Op-Ed: Be Wary of COVID-19 Conspiracy Theories


Dr. Joseph DeJames
Dr. Joseph DeJames

Recently, it seems that the world is rife with weird explanations that are created as an interpretation and explanation for whatever subject that piques someone’s interest. Although many times these are humorous and ridiculous, they seem to have taken on a life of their own and have influenced the feeling and thinking of millions, if not billions, worldwide.

Conspiracy theories usually are rooted in trying to explain things we do not understand yet. They also arise as alternative interpretations that go beyond the face value of things. There seems to be a premise that accepted explanation is false. Furthermore, not only is the accepted explanation false, but it’s also nefarious and evil.

Akin to stereotypes, conspiracy theories may have a kernel of truth to them. Usually, there is some initial fact that is true. What is interesting is how a whole narrative is spun around this fact. Even more perplexing and concerning is how they seem to take on a life of their own and continue to mutate and propagate to higher levels of complexity while more people believe in them.

A current example is how conspiracy theories have arisen with regard to the Covid-19 vaccine. Let us remember that there are many people who are anti vaccinations, including some doctors. This form of thinking usually relates to where a vaccination is linked to harm. Can vaccines cause harm? Of course, they can. When analyzed, the risk from vaccines pales in comparison to the benefits of vaccinating against disease. However, in a vaccine conspiracy theory, the risk is blown way out of proportion and anecdotal instances of harm are sensationalized and marketed in an attempt to say all vaccines are evil.

Recently, there was much ado on social media on how the Covid-19 vaccine was going to be experimentally used on U.S. Virgin Islanders. This resulted from a “60 Minutes” broadcast where it was mentioned that the USVI does not have the storage and transport ability to distribute the vaccine. From a logical standpoint, this is a hurdle that can be overcome. However, to make the leap to say that U.S. Virgin Islanders will be guinea pigs for the vaccine is not very clear thinking.

To be transparent, the history of medicine has many cases where African-Americans were used in despicable fashion by the medical establishment. The Tuskegee Experiment occurred from 1932-1972 when African-American men who had syphilis were not treated for it in an effort to see how the disease would progress if untreated. Considered the ‘father’ of modern gynecology, J. Marion Sims developed experimental surgical techniques on enslaved Black women without anesthesia. In Puerto Rico, uninformed, forced sterilization took place between the 1930s – 1960s as a method of population control.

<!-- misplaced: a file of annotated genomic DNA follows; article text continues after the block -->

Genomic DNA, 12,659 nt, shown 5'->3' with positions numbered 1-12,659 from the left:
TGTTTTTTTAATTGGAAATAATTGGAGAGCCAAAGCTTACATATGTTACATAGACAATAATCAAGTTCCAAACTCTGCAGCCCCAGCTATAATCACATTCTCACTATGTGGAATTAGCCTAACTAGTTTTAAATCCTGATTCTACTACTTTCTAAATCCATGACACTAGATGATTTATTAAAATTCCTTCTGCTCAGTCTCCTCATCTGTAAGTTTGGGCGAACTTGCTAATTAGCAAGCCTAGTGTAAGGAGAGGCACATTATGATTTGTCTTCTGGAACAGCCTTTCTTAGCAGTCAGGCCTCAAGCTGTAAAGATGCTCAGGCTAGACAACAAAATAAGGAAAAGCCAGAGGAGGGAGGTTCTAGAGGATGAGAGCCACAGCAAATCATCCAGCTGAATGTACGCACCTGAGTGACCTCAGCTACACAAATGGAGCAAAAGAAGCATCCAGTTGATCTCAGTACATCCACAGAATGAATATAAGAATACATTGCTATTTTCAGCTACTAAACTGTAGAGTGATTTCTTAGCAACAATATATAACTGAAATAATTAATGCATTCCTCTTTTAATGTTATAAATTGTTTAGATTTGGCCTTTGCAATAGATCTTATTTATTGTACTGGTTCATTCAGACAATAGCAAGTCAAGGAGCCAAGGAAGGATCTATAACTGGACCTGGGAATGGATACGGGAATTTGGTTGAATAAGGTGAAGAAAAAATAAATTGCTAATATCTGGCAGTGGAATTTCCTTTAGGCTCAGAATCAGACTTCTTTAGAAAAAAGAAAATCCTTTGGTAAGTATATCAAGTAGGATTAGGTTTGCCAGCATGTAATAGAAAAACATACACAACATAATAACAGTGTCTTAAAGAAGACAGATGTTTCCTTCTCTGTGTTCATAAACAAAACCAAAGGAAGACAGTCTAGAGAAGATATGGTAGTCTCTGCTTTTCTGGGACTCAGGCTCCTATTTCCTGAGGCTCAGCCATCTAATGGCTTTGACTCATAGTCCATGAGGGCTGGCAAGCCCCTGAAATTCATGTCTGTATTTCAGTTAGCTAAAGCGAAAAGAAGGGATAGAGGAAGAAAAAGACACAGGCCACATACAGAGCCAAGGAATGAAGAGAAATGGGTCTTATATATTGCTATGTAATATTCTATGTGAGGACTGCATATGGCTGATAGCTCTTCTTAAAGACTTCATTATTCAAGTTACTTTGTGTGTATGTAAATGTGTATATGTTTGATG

These undisputed facts serve as the underpinning for mistrust in the healthcare system as it relates to persons of color and minorities. It is inevitable that health measures will be looked at with suspicion. The Covid-19 vaccine is easy prey for conspiracy theorizing.  There is added stress from the pandemic. It is being developed more quickly than other vaccines.

However, this vaccination is not meant solely for persons of color and minorities. It was tested on about 44,000 people of varying demographics. Local health officials who have spent many years developing expertise in infectious diseases and public health measures are promoting the use of the vaccine when it comes available. These health officials are persons of color.

The funny thing about conspiracy theories is that many will say the doctors are brainwashed by the pharmaceutical companies and that there is a huge amount of money driving vaccination. Bill Gates and Dr. Anthony Fauci are targeted as evildoers who seek to do all of us wrong by promoting vaccination. Since I still have some recollection of my philosophy courses as an undergraduate, I remember being taught the concept of proof. If you propose a theory, you must prove it. You cannot simply say that I cannot disprove it. To simplify, I cannot say that I can fly. I must prove that to you. I cannot tell you that you cannot prove that I cannot fly as proof that I can.

Many conspiracy theorists use this false argument and apply it to their theories. They say that those who promote vaccinations cannot prove that they do not have nefarious motives. In science, there is data that can be analyzed, statistics generated to evaluate risk versus benefit of whatever treatments are being considered, and avoidance of trying to fit findings into a narrative. Is there human error in science? Of course, there is. To say that all science is evil is, frankly, stupid.

Unfortunately, we live in an era where education, knowledge, training, experience, expertise and professionalism have come under attack. What has substituted science is opinion. Opinions, many times, are based on emotions rather than on factual knowledge. Our emotions are usually rooted in self-preservation. Conspiracy theories are hyped-up opinions that are self-propagating and rooted in maintaining a narrative that has a particular agenda that people want to preserve.

So, for some science, wear your mask, wash your hands, social distance, get a flu shot, and, if the Covid-19 vaccine is found to be safe and effective, get it. I will.

Editor’s note: Dr. Joseph DeJames was born in New York and grew up in Puerto Rico. He has worked at the Myrah Keating Health Center on St. John since November 2000 and is board certified in family medicine.